Switch off your cellphone it’s time to picnic

Several weeks ago I received an advertisement asking me to, “Join us for a celebration of Latitude Wireless in your community.

Several weeks ago I received an advertisement asking me to, “Join us for a celebration of Latitude Wireless in your community.”

It went on to boast I was now, “One step closer to freedom.”

Nothing could be further from the truth.

Invading a community with cellphone technology is not something I find cause to celebrate.

In fact it should raise disturbing questions for individuals and communities.

Today we are led to believe we are more connected, wired and linked than ever before.

But in fact, we are more disconnected from the events, circumstances and people that really matter. The new cellular technology is likely to pull us even further apart.

In the 1970s television came to Haines Junction and immediately began to fracture the spirit of this place. With its technological promise to connect us to events throughout the world it, in fact, isolated us from our nearest neighbours.

Community potlucks and movie nights lost attendance as folks hunkered down at home to “experience” a world they could no longer touch firsthand.

In 2000, Robert Putnam wrote a book titled Bowling Alone. His message was a very simple one. As technology continues providing us with such innovations as televisions, computers and cellphones, “we are getting lonelier and lonelier.”

We are, he maintains, becoming a socially isolated species.

He points out that this social isolation inevitably leads to a “rise in crime rates, our generosity shrivels, drug and alcohol dependence increases, and death comes sooner.”

If Putnam’s argument is close to being on target, finding reason to celebrate Latitude Wireless here in Haines Junction is going to be difficult for me.

Putnam’s solution to technologically induced social isolation is equally simple.

“We can solve this problem fairly easily by simply getting more involved in our communities and spending more time with family and friends.”

He even suggests something as simple as “having a picnic.”

While many skeptics will dismiss Putnam’s work as naive and simplistic, I think we should take him seriously.

Our communities are in trouble. They increasingly fail to carry out one of their most important responsibilities: connecting residents to one another.

As we embrace wireless as the way to “bring us one step closer to freedom,” it is essential for us to think about the loss of freedom that seems to follow technology as well.

In her excellent film on the life of photographer George Johnson and his Tlingit culture, Carol Geddes brings us close to a native people who were once deeply connected to the clan and therefore to each other.

It was through this connection that the Tlingit maintained their relationship to the spirit world.

The Alaska Highway severed that connection.

As the highway opened up the North, it all but closed down native culture.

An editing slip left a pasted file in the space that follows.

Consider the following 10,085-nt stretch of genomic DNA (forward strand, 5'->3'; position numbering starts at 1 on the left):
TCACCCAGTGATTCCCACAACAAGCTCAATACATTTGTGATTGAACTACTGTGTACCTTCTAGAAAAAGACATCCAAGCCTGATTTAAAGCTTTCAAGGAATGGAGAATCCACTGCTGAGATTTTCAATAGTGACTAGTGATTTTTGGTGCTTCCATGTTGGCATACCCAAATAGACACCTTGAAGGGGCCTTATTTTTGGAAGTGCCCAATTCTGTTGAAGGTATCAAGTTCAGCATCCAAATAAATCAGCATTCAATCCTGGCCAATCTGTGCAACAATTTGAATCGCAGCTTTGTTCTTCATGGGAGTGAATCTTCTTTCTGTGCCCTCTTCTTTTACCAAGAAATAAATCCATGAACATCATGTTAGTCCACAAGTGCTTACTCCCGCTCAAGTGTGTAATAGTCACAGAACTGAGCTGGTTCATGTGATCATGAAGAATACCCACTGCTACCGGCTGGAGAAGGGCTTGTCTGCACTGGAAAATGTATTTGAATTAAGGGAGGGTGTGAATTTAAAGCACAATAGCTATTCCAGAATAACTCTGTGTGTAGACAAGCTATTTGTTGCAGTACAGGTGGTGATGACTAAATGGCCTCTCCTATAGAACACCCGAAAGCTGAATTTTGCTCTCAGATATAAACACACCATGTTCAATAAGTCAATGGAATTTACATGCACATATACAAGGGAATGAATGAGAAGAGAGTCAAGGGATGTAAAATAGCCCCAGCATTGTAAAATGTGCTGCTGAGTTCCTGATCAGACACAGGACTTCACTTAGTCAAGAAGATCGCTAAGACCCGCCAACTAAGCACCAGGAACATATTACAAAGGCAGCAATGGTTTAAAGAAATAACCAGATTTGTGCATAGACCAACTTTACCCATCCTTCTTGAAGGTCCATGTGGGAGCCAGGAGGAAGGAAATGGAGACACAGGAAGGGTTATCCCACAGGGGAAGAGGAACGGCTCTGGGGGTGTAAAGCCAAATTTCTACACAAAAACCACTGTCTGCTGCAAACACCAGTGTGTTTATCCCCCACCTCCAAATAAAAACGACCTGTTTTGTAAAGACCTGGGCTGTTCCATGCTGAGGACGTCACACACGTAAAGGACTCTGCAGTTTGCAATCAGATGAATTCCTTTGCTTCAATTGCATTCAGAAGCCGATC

Young children had the most to lose. They were soon isolated in residential schools away from their parents and grandparents.

Today all young people are being increasingly isolated. Their addiction to cellphones is not helpful.

Cut off from the counsel of older people — more so than any generation in the history of civilization — our children now cling to cellphones with the false hope it is only through new technology that they can both hear and be heard.

Without a hands-on connection with parents and grandparents children are left to counsel one another on the difficulties of growing up.

This blind-leading-the-blind approach to well-being has caused our young people to underestimate, oversimplify, and neglect the responsibilities they should be assuming as members of a community.

Naturalist Henry David Thoreau once remarked, “Every generation laughs at the old fashions, but religiously follows the new.”

Cellphones are the “new.”

They are seemingly indispensable and all powerful.

They have replaced the “old”: family picnics, potlucks, movie nights and long evenings around the dinner table.

We buy contraptions, including cellphones, as our way of making life easier, better, more leisurely. We somehow believe we are saving ourselves from something or for something when we embrace new technology.

But from what and for what are we saving ourselves?

Until I have answers to these questions, I will not join in on the celebration of wireless technology.

I still enjoy the “hard work” of dropping in on my neighbours. And I find great joy in looking into the eyes of people I chat with.

Call me old fashioned, an old romantic if you will, but I sense that soon we will realize the newer technology may in fact be the wool blanket and the wicker basket.

Hand me a ham sandwich would you please. And I will take another deviled egg as well.

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